Skip to content


An image of Shôki the demon queller by Okumura MASANOBU


(Japan 1686 – 1764)

Shôki the demon queller
Place of origin
Edo (Tokugawa) period 1615 - 1868 → Japan
circa 1705
Media category
Materials used
woodcut hand applied with urushi (lacquer) and washes of ink

55.7 x 24.2 cm

Signature & date
Signed c.l., in Japanese, ink [incised on block] "Hôgetsudô Okumura Bunkaku Masanobu kinzu [picture respectfully by Hôgetsudô Okumura Bunkaku Masanobuand]" [and artist's seal ,"Tanchôsai"]. Not dated.
Purchased 1993
Accession number
Not on display
Further information

Shoki the demon queller is a good example of a Chinese import into the vast pantheon of Japanese gods and spirits. Legend has it that the Tang emperor Xuan Zong was healed from his illness by Shoki (Chinese name Zhongkui), who appeared in his dream. In the dream Shoki said that he had been an unsuccessful candidate of the official examinations, but found his talent in quelling demons. In Japan, the image of Shoki is most conspicuous on Boy's Day, when people pray for the wellbeing of their male offspring.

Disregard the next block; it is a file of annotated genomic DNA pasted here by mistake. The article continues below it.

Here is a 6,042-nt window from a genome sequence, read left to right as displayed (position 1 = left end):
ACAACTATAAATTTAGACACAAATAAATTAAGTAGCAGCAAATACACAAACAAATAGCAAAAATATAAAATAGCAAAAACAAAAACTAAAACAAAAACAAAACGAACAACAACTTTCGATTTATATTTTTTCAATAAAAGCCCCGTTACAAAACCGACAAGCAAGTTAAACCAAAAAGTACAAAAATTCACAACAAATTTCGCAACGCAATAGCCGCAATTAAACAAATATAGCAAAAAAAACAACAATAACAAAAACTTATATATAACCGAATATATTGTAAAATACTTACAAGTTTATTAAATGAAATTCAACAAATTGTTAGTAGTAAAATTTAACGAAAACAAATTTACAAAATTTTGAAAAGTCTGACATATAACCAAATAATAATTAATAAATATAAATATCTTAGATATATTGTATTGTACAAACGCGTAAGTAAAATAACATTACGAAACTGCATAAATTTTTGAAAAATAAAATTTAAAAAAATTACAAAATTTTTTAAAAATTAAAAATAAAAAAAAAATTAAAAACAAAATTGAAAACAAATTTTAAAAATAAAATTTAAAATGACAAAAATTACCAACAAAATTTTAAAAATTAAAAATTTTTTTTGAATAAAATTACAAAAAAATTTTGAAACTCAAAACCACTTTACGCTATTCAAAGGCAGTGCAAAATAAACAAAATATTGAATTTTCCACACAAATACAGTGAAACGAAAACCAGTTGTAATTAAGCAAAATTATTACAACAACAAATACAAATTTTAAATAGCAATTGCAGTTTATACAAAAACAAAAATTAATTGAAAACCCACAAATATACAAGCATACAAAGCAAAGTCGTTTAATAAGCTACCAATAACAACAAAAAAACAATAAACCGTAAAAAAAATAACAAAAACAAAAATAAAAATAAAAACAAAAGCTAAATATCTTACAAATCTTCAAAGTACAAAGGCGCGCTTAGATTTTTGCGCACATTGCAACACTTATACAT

The Asian Collections, AGNSW, 2003, pg.198.

Bibliography (4)

AJIOKA Chiaki (Curator), Heroes and villains: from Japan's floating world, Sydney, May 2001, 7. 3.12

Verlie Just, Four Centuries of Ukiyo-e Prints, Brisbane, 1997. cat. no: 3

Roger S. Keyes, The Male Journey in Japanese Prints, 1989, 76 [illus.]. figure no. 109

Jackie Menzies (Editor), The Asian Collections Art Gallery of New South Wales, 'The art of Buddhism and other worlds', Sydney, 2003, 198 (colour illus.).

Exhibition history (2)

Four Centuries of Ukiyo-e Prints, Queensland Art Gallery, South Brisbane, 07 May 1997–27 Jul 1997

Heroes and Villains, Art Gallery of New South Wales, Sydney, 19 May 2001–19 Aug 2001